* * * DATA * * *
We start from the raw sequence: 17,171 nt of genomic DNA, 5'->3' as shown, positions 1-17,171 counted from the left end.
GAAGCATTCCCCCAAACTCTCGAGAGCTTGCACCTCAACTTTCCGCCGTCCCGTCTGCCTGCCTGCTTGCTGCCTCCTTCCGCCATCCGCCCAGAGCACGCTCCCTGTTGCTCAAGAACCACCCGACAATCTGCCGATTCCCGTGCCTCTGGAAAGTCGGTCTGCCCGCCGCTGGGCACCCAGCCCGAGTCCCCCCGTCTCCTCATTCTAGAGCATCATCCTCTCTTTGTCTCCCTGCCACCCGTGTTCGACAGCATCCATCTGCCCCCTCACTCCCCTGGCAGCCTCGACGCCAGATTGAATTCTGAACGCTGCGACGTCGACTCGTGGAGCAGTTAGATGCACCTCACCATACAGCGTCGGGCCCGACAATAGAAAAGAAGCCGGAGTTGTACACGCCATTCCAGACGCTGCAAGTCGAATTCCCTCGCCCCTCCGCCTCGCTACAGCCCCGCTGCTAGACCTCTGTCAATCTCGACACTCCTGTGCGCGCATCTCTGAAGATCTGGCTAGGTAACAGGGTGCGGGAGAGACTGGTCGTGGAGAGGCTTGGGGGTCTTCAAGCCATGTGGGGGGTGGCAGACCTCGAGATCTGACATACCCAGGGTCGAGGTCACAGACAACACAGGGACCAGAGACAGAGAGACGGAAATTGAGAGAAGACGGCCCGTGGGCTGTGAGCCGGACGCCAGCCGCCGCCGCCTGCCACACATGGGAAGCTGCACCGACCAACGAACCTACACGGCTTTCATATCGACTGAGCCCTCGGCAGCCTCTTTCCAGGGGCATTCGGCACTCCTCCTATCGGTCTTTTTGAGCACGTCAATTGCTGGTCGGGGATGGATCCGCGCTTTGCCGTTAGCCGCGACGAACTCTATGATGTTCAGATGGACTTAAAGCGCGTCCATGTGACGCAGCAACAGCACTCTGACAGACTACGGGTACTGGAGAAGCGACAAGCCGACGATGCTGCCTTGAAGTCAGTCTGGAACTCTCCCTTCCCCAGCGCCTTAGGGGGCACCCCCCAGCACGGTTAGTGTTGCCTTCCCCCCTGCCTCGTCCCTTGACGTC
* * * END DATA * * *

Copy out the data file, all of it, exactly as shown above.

We start from the raw sequence: 17,171 nt of genomic DNA, 5'->3' as shown, positions 1-17,171 counted from the left end.
GAAGCATTCCCCCAAACTCTCGAGAGCTTGCACCTCAACTTTCCGCCGTCCCGTCTGCCTGCCTGCTTGCTGCCTCCTTCCGCCATCCGCCCAGAGCACGCTCCCTGTTGCTCAAGAACCACCCGACAATCTGCCGATTCCCGTGCCTCTGGAAAGTCGGTCTGCCCGCCGCTGGGCACCCAGCCCGAGTCCCCCCGTCTCCTCATTCTAGAGCATCATCCTCTCTTTGTCTCCCTGCCACCCGTGTTCGACAGCATCCATCTGCCCCCTCACTCCCCTGGCAGCCTCGACGCCAGATTGAATTCTGAACGCTGCGACGTCGACTCGTGGAGCAGTTAGATGCACCTCACCATACAGCGTCGGGCCCGACAATAGAAAAGAAGCCGGAGTTGTACACGCCATTCCAGACGCTGCAAGTCGAATTCCCTCGCCCCTCCGCCTCGCTACAGCCCCGCTGCTAGACCTCTGTCAATCTCGACACTCCTGTGCGCGCATCTCTGAAGATCTGGCTAGGTAACAGGGTGCGGGAGAGACTGGTCGTGGAGAGGCTTGGGGGTCTTCAAGCCATGTGGGGGGTGGCAGACCTCGAGATCTGACATACCCAGGGTCGAGGTCACAGACAACACAGGGACCAGAGACAGAGAGACGGAAATTGAGAGAAGACGGCCCGTGGGCTGTGAGCCGGACGCCAGCCGCCGCCGCCTGCCACACATGGGAAGCTGCACCGACCAACGAACCTACACGGCTTTCATATCGACTGAGCCCTCGGCAGCCTCTTTCCAGGGGCATTCGGCACTCCTCCTATCGGTCTTTTTGAGCACGTCAATTGCTGGTCGGGGATGGATCCGCGCTTTGCCGTTAGCCGCGACGAACTCTATGATGTTCAGATGGACTTAAAGCGCGTCCATGTGACGCAGCAACAGCACTCTGACAGACTACGGGTACTGGAGAAGCGACAAGCCGACGATGCTGCCTTGAAGTCAGTCTGGAACTCTCCCTTCCCCAGCGCCTTAGGGGGCACCCCCCAGCACGGTTAGTGTTGCCTTCCCCCCTGCCTCGTCCCTTGACGTC